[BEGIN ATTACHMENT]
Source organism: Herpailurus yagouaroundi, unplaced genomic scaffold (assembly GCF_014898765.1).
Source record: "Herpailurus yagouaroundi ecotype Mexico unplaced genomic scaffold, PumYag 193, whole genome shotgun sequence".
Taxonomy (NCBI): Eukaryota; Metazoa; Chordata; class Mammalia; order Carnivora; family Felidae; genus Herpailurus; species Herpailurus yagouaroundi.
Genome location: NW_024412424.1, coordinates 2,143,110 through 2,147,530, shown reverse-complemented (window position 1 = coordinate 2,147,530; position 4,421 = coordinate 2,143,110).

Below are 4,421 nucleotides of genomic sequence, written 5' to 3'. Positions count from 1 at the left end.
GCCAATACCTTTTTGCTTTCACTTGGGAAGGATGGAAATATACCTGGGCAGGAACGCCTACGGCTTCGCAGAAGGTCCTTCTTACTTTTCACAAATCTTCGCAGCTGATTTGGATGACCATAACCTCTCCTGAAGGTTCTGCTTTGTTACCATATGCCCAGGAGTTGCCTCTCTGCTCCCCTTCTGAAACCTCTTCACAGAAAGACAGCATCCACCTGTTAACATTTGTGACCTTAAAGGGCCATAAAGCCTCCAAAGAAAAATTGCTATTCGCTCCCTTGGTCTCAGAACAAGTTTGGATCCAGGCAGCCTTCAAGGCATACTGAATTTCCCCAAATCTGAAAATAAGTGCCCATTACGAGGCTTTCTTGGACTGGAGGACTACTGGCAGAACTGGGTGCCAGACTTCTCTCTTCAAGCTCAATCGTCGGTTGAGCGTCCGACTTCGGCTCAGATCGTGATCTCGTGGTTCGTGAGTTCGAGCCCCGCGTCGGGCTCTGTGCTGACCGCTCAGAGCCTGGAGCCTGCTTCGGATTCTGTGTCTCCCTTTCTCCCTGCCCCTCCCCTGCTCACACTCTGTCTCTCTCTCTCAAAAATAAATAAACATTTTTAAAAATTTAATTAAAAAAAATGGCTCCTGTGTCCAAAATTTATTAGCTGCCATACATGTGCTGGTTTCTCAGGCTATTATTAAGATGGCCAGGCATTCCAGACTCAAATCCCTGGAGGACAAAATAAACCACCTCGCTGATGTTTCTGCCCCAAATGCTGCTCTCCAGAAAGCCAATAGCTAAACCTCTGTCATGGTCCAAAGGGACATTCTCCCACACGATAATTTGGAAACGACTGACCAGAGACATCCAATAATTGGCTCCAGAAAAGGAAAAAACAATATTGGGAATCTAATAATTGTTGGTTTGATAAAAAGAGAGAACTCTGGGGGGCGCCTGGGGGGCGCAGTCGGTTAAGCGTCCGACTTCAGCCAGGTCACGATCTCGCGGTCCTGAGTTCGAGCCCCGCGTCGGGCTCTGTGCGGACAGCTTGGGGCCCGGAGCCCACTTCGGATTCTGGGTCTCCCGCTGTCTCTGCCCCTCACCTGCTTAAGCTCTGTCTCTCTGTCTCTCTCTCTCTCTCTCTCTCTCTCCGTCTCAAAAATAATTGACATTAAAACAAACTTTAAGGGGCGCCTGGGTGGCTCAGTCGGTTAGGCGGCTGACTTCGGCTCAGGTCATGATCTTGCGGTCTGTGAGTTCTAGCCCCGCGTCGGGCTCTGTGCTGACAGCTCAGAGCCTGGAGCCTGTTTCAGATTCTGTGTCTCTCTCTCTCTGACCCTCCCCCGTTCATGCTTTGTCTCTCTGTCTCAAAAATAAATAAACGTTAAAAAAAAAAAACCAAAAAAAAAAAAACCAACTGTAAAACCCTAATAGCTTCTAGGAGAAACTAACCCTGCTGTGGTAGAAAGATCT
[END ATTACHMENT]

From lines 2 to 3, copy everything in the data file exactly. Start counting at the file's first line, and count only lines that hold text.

Source record: "Herpailurus yagouaroundi ecotype Mexico unplaced genomic scaffold, PumYag 193, whole genome shotgun sequence".
Taxonomy (NCBI): Eukaryota; Metazoa; Chordata; class Mammalia; order Carnivora; family Felidae; genus Herpailurus; species Herpailurus yagouaroundi.